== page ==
This spring, BiblioLabs, the Charleston, SC–based developer of the free multimedia anthology production platform BiblioBoard Creator, began offering a subscription service that will allow users to download and view anthologies created by libraries and other third parties.
Meanwhile, several institutions have already used the Creator tool to produce anthologies on topics ranging from the history of Jazz in New Orleans to a biography of Daniel Samper Ortega, Director of the National Library of Colombia from 1931 to 1938. Most notably, last fall, BiblioLabs developed a 19th Century Historical Books iPad App for the British Library, and the library then used BiblioBoard Creator to sustain the app by generating smaller thematic anthologies on complementary topics.
Individuals have created interesting collections as well: David Ensminger, instructor of English, Humanities, and Folklore for Lee College Texas, has been an active chronicler of U.S. punk rock since the 1980s, conducting interviews with bands, collecting show flyers and ephemera, and publishing the 1980s fanzine No Deposit, No Return, and later the magazine Left of the Dial, which was distributed through record stores from 1999 through 2005.
Some of his personal collections can be viewed on his blog Visual Vitriol or in his books. But his new anthology “The Punk and Indie Rock Compendium: Left of the Dial” presents the material in a more interactive way than print or the web, he said.
“To me, it’s a really immersive environment,” he said. “You can click on photos, you can click on interviews, you can click on letters [to the editor], you can click on the old covers to the magazine. On your mobile device, you can open up and read these magazines that… have literally disappeared.”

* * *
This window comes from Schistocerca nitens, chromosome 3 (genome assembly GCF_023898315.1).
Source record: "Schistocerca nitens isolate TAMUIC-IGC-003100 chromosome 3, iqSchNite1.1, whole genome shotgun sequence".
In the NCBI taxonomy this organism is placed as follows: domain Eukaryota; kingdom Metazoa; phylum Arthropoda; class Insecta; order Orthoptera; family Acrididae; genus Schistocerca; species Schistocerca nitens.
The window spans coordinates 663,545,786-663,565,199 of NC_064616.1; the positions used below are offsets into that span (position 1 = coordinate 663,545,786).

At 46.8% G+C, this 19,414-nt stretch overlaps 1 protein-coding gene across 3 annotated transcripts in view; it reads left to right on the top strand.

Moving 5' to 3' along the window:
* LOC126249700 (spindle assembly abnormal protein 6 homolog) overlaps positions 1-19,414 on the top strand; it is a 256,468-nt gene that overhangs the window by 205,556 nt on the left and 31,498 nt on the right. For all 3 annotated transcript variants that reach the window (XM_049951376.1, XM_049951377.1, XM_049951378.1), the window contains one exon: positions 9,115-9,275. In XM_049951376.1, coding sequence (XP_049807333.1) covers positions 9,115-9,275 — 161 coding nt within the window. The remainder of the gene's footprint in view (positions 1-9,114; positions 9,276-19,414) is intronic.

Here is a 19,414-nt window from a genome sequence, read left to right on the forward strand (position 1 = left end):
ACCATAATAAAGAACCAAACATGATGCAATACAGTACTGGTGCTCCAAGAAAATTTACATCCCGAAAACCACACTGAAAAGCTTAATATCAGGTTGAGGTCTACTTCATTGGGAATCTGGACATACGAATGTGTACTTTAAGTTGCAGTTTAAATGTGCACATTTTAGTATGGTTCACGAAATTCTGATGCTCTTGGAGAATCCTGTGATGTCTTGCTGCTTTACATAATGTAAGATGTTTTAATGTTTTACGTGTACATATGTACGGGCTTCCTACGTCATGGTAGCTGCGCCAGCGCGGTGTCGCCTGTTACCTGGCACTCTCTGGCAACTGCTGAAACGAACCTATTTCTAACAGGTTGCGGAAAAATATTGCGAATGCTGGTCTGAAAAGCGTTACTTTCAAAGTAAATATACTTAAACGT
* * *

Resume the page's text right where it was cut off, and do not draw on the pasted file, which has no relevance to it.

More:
Meanwhile, at the University of Denver, Lecturer in Music Theory Kristin Taavola, PhD, used the Creator tool to produce Musical Form: A Curated Collection for Tonal Analysis, an anthology that is now used as a digital textbook for her students.
“The benefit to students is huge—I was able to focus the repertoire for a single course on Form and Analysis, and embed not only scores but videos into the app,” she told LJ. “Most music theory textbooks include recordings by university students rather than famous musicians whom the students know and respect. In addition, with Bibliolabs, students can use scores online or print them out, so if they want to do several analyses of one piece, there is always a clean score available.”
The anthology also saved her students money, Taavola added.
“Because any of the musical anthologies available in text form cost $100 or possibly $200+, the app is a great savings for the students. It’s also easier for me; when I use a published anthology, I often supplement with other pieces I want to teach.”
Anthologies are produced in a three step process using the creator interface. During the “discovery” stage, users can select from public domain content provided by BiblioLabs—such as out-of-copyright books—or upload their own content. Basic metadata is then entered for each new item, via fields including license type, title, subtitle, creator, publication date, publisher, volume, edition, description, and source URL.